Every girl has a right to be connected and play a part in shaping a more equal, green, and tech-driven future and there is a need to demand for the creation of more technologies that are friendly to women.
The Cordillera Regional Gender and Development Council (RGAD) has launched the region’s observance of March as the International Women’s Day and Month as part of the global effort to inform and engage women and everyone to push for gender sensitive and responsive government programs and services that empower women to contribute to nation-building.
In line with the year’s international theme “DigitALL: Innovation and Technology for Gender Equality” and “WE (Women and Everyone) for Gender and Equality and Inclusive Society” of the Philippine Commission on Women, Social Welfare and Development Regional Director and RGAD Chair Leo Quintilla said the celebration aims to inform and engage women and everyone to push for gender-sensitive and responsive government programs and services that empower them and to provide a platform to share good practices to further strengthen the Magna Carta for Women towards its milestone 15th year in 2024.
It also aims to call for their empowerment towards maximizing their benefit from innovation and technology by bridging the gap in information and communication technology (ICT) and connectivity, their inclusion and other marginalized groups in technology for more creative solutions and greater opportunities for gender equality and meeting women’s needs.
“We have to demand, we have to create more technologies that are friendly to women. If we go to farming communities, for example, most technologies were designed for men. It’s time to develop technologies that will be more gender-friendly,” Quintilla said during the event’s launch, March 6.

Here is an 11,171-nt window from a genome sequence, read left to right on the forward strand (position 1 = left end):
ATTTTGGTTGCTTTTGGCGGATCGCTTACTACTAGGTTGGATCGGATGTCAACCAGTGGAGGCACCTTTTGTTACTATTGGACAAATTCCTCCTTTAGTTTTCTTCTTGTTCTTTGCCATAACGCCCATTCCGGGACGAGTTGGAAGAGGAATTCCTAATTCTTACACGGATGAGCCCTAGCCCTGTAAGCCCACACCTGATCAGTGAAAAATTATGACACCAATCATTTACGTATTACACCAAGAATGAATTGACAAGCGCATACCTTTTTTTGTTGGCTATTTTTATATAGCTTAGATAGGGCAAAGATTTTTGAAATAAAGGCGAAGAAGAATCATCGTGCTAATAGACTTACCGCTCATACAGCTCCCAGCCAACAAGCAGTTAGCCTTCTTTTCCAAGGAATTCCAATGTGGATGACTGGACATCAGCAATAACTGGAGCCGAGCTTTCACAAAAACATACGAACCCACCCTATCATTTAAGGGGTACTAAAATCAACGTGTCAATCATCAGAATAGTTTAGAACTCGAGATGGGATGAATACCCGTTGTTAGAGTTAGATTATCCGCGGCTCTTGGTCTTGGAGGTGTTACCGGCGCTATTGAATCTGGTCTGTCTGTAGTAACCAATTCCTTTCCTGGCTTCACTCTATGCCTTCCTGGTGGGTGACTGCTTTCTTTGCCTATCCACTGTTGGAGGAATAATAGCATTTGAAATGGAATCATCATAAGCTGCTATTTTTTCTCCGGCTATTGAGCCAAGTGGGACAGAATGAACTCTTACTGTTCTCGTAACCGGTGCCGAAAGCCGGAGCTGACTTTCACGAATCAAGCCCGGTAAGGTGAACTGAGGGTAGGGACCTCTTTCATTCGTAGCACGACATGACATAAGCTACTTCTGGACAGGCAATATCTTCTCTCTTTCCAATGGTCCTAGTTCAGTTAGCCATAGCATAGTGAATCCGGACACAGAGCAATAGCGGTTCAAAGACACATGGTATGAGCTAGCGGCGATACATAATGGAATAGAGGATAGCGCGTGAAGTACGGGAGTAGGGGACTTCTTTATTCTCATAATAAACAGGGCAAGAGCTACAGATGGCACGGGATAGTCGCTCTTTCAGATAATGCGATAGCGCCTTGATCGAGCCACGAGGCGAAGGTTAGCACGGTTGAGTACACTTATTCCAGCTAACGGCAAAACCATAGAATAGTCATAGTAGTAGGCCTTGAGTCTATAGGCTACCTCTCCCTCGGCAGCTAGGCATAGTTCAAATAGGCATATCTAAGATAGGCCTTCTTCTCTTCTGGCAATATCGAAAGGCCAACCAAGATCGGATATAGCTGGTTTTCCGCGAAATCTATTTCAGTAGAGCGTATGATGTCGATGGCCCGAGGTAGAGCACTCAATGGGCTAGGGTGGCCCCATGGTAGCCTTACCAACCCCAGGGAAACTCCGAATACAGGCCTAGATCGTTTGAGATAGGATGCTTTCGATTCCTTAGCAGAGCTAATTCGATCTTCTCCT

He added this is also a celebration of women and girls who are championing the advancement of transformative technology in digital education and highlights the importance of protecting the rights of women and girls in digital space and addressing online and ICT-facilitated gender-based violence.
Dr. Ferdinand Gonzales, RGADC co-chair and Regional Development Council-CAR private sector representative, noted ICTs had been invaluable during the Covid-19 pandemic which helped people to stay connected and keep vital services and businesses going.
But he said there is still a “striking digital divide” between the educated middle class in the cities and the rural-based populations in the current ICT landscape in the Philippines and an observed gender disparity when it comes to access to ICT for productive use, as traditional Filipino families, especially in the rural areas, remain “very patriarchal” and consider ICT and other science and technology, engineering and mathematics fields in general as a form of productive endeavor as more appropriate fields for male members of the family.
As a result, ICT is likely to become more accessible through education to the Filipino males, he said.
“In this era of remote learning, when girls lack access to affordable Internet and to a computer or tablet, it means there is (someone) being left behind,” he said.